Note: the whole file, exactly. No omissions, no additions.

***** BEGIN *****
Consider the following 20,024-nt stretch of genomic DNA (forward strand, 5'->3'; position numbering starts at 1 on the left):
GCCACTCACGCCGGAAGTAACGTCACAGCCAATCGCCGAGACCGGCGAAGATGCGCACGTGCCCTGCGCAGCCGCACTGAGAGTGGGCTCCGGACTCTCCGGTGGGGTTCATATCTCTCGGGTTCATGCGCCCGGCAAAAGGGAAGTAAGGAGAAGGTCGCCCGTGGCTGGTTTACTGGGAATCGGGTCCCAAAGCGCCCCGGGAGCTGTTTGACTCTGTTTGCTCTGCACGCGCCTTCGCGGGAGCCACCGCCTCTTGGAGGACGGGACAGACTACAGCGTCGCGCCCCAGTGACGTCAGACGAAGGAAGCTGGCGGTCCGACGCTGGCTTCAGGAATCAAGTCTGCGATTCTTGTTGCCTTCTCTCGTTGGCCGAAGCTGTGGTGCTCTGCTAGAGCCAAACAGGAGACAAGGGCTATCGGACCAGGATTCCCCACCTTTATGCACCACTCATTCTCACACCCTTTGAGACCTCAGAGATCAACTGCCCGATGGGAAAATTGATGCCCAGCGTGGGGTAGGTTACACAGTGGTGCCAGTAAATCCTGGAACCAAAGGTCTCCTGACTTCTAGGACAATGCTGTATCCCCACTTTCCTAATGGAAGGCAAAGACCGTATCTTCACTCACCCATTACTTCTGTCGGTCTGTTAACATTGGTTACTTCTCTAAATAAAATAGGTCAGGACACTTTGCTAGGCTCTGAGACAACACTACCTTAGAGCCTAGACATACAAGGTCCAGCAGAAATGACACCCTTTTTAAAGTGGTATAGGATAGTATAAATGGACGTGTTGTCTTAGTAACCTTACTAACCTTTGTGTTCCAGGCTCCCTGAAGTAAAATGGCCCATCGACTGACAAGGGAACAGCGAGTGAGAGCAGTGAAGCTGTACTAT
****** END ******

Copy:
Consider the following 20,024-nt stretch of genomic DNA (forward strand, 5'->3'; position numbering starts at 1 on the left):
GCCACTCACGCCGGAAGTAACGTCACAGCCAATCGCCGAGACCGGCGAAGATGCGCACGTGCCCTGCGCAGCCGCACTGAGAGTGGGCTCCGGACTCTCCGGTGGGGTTCATATCTCTCGGGTTCATGCGCCCGGCAAAAGGGAAGTAAGGAGAAGGTCGCCCGTGGCTGGTTTACTGGGAATCGGGTCCCAAAGCGCCCCGGGAGCTGTTTGACTCTGTTTGCTCTGCACGCGCCTTCGCGGGAGCCACCGCCTCTTGGAGGACGGGACAGACTACAGCGTCGCGCCCCAGTGACGTCAGACGAAGGAAGCTGGCGGTCCGACGCTGGCTTCAGGAATCAAGTCTGCGATTCTTGTTGCCTTCTCTCGTTGGCCGAAGCTGTGGTGCTCTGCTAGAGCCAAACAGGAGACAAGGGCTATCGGACCAGGATTCCCCACCTTTATGCACCACTCATTCTCACACCCTTTGAGACCTCAGAGATCAACTGCCCGATGGGAAAATTGATGCCCAGCGTGGGGTAGGTTACACAGTGGTGCCAGTAAATCCTGGAACCAAAGGTCTCCTGACTTCTAGGACAATGCTGTATCCCCACTTTCCTAATGGAAGGCAAAGACCGTATCTTCACTCACCCATTACTTCTGTCGGTCTGTTAACATTGGTTACTTCTCTAAATAAAATAGGTCAGGACACTTTGCTAGGCTCTGAGACAACACTACCTTAGAGCCTAGACATACAAGGTCCAGCAGAAATGACACCCTTTTTAAAGTGGTATAGGATAGTATAAATGGACGTGTTGTCTTAGTAACCTTACTAACCTTTGTGTTCCAGGCTCCCTGAAGTAAAATGGCCCATCGACTGACAAGGGAACAGCGAGTGAGAGCAGTGAAGCTGTACTAT